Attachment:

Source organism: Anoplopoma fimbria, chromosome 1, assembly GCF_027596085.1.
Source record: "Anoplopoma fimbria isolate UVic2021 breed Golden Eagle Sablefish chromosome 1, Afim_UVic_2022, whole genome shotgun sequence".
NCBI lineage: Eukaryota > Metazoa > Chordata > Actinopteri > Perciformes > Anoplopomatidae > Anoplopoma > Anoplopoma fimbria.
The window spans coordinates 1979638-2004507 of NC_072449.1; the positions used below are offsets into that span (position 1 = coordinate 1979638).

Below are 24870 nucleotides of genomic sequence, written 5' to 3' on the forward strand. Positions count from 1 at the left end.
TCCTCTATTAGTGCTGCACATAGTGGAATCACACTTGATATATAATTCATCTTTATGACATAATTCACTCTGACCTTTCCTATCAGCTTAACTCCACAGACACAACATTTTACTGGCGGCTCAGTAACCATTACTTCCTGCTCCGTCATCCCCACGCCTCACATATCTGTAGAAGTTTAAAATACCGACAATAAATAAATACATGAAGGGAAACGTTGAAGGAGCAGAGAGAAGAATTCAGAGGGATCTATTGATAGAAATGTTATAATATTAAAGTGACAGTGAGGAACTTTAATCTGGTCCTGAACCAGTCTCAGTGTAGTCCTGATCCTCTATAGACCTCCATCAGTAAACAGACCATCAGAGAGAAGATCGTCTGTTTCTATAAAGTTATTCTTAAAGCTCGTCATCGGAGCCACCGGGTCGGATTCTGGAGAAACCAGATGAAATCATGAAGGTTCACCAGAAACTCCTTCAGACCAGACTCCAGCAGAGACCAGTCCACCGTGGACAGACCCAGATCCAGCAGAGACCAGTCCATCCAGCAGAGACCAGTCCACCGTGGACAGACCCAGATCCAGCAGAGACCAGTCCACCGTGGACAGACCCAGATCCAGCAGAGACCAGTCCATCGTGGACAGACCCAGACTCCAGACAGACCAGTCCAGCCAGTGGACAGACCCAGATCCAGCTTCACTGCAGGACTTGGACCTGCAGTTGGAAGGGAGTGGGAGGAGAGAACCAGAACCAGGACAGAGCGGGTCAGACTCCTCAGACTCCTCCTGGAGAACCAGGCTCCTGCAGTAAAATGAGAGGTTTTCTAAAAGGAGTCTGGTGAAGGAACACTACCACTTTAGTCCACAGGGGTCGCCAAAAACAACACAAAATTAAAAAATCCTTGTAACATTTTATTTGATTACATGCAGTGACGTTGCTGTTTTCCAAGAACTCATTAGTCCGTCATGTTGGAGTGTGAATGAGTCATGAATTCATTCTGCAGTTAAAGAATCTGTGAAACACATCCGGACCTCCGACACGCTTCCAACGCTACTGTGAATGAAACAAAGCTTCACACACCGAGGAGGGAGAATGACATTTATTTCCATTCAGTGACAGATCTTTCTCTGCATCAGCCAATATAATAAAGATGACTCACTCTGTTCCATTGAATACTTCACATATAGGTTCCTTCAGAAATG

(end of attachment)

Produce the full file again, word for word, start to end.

Source organism: Anoplopoma fimbria, chromosome 1, assembly GCF_027596085.1.
Source record: "Anoplopoma fimbria isolate UVic2021 breed Golden Eagle Sablefish chromosome 1, Afim_UVic_2022, whole genome shotgun sequence".
NCBI lineage: Eukaryota > Metazoa > Chordata > Actinopteri > Perciformes > Anoplopomatidae > Anoplopoma > Anoplopoma fimbria.
The window spans coordinates 1979638-2004507 of NC_072449.1; the positions used below are offsets into that span (position 1 = coordinate 1979638).

Below are 24870 nucleotides of genomic sequence, written 5' to 3' on the forward strand. Positions count from 1 at the left end.
TCCTCTATTAGTGCTGCACATAGTGGAATCACACTTGATATATAATTCATCTTTATGACATAATTCACTCTGACCTTTCCTATCAGCTTAACTCCACAGACACAACATTTTACTGGCGGCTCAGTAACCATTACTTCCTGCTCCGTCATCCCCACGCCTCACATATCTGTAGAAGTTTAAAATACCGACAATAAATAAATACATGAAGGGAAACGTTGAAGGAGCAGAGAGAAGAATTCAGAGGGATCTATTGATAGAAATGTTATAATATTAAAGTGACAGTGAGGAACTTTAATCTGGTCCTGAACCAGTCTCAGTGTAGTCCTGATCCTCTATAGACCTCCATCAGTAAACAGACCATCAGAGAGAAGATCGTCTGTTTCTATAAAGTTATTCTTAAAGCTCGTCATCGGAGCCACCGGGTCGGATTCTGGAGAAACCAGATGAAATCATGAAGGTTCACCAGAAACTCCTTCAGACCAGACTCCAGCAGAGACCAGTCCACCGTGGACAGACCCAGATCCAGCAGAGACCAGTCCATCCAGCAGAGACCAGTCCACCGTGGACAGACCCAGATCCAGCAGAGACCAGTCCACCGTGGACAGACCCAGATCCAGCAGAGACCAGTCCATCGTGGACAGACCCAGACTCCAGACAGACCAGTCCAGCCAGTGGACAGACCCAGATCCAGCTTCACTGCAGGACTTGGACCTGCAGTTGGAAGGGAGTGGGAGGAGAGAACCAGAACCAGGACAGAGCGGGTCAGACTCCTCAGACTCCTCCTGGAGAACCAGGCTCCTGCAGTAAAATGAGAGGTTTTCTAAAAGGAGTCTGGTGAAGGAACACTACCACTTTAGTCCACAGGGGTCGCCAAAAACAACACAAAATTAAAAAATCCTTGTAACATTTTATTTGATTACATGCAGTGACGTTGCTGTTTTCCAAGAACTCATTAGTCCGTCATGTTGGAGTGTGAATGAGTCATGAATTCATTCTGCAGTTAAAGAATCTGTGAAACACATCCGGACCTCCGACACGCTTCCAACGCTACTGTGAATGAAACAAAGCTTCACACACCGAGGAGGGAGAATGACATTTATTTCCATTCAGTGACAGATCTTTCTCTGCATCAGCCAATATAATAAAGATGACTCACTCTGTTCCATTGAATACTTCACATATAGGTTCCTTCAGAAATG